On October 3rd, 2014, my children and I went to the Michigan Theater to watch Last Days In Vietnam, a film directed by Rory Kennedy, who is the youngest daughter of Robert Kennedy. This documentary meticulously covers the stressful events that led to the 1975 evacuation of the U.S. Embassy in Saigon. Through never before seen footage of intense interviews with U.S. servicemen and Vietnamese civilians, Ms. Kennedy brings their story to life with unprecedented detail.
Binh attended a screening of Last Days in Vietnam in the fall of 2014. After seeing herself and her family in the documentary, she contacted American Experience to share her story. She asked that we only use her first name for this post.
American Experience announced today that its production Last Days in Vietnam, directed and produced by Rory Kennedy, has been nominated for the Academy Award® for Documentary Feature. This is Ms. Kennedy’s first Academy Award® nomination, and the ninth for the series.
Bunny Sanders is the Mayor of Roper, North Carolina. Her father, E.V. Wilkins was a prominent black leader in Eastern North Carolina and was Roper’s first black mayor in 1967. In her interview for the film, Klansville U.S.A., Mayor Sanders states, "We had the NAACP. They had the Klan." We asked her to elaborate on this and explain how the two very different groups found their own outlets to ensure they were heard in North Carolina during the 1960s.
The First Days Story Project is a collaboration between StoryCorps and PBS’s AMERICAN EXPERIENCE, which aims to collect, preserve, and celebrate the stories of Vietnamese American refugees and Vietnam veterans. The project invites members of the Vietnamese American community and Vietnam veterans with strong ties to the post war diaspora and evacuation to have a 40-minute, uninterrupted conversation with a loved one or friend, in order to document the Vietnamese American refugee experience through the voices of those who lived it.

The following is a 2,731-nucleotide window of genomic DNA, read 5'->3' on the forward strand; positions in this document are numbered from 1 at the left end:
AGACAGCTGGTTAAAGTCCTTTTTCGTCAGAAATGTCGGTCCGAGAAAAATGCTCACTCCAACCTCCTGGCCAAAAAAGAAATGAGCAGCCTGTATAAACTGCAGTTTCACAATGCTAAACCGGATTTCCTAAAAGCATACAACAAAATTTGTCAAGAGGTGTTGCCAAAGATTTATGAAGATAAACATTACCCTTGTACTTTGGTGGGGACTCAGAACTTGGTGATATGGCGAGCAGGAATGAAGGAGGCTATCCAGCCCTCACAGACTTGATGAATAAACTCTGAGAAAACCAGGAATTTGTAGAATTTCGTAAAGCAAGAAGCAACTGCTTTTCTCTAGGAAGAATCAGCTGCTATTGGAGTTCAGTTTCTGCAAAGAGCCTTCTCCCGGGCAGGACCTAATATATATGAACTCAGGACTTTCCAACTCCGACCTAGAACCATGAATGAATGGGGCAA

It took me a couple viewings of "Last Days in Vietnam" before I could fully comprehend its central message: the human cost of war. As a 1.5 generation Vietnamese American, I grew up with the Vietnam War as a constant topic of conversation in my home, amplified by the fact that I am essentially a byproduct of that conflict that has left such a strong imprint on American history. My father was a lieutenant who fought in the South Vietnamese army for a democratic Vietnam alongside American soldiers. When the war ended, he tried to escape Vietnam but was eventually imprisoned in an internment/re-education camp for eight years before making his way to the United States with my family in 1992 as part of the Humanitarian Operations (HO) Program. The local newspaper in Saigon announced my family’s name as part of a series of groups qualified to go to the U.S. at the time. We said our goodbyes to our relatives at Tan Son Nhat Airport as we boarded the plane to start our new lives first in Thailand’s refugee camps for several weeks before arriving in Boston. I was four years old at the time and the fourth of five children. My mom carried my two-year old baby sister and held my hand as my dad led my three siblings, bringing only one big red luggage containing our possessions. My family’s story is one of many Vietnamese American stories from the diaspora that illustrates the refugee experience. These voices are central to painting a fuller picture of what happened during the Vietnam War and its aftermath to the formation of many resilient and vibrant Vietnamese communities throughout the U.S. today.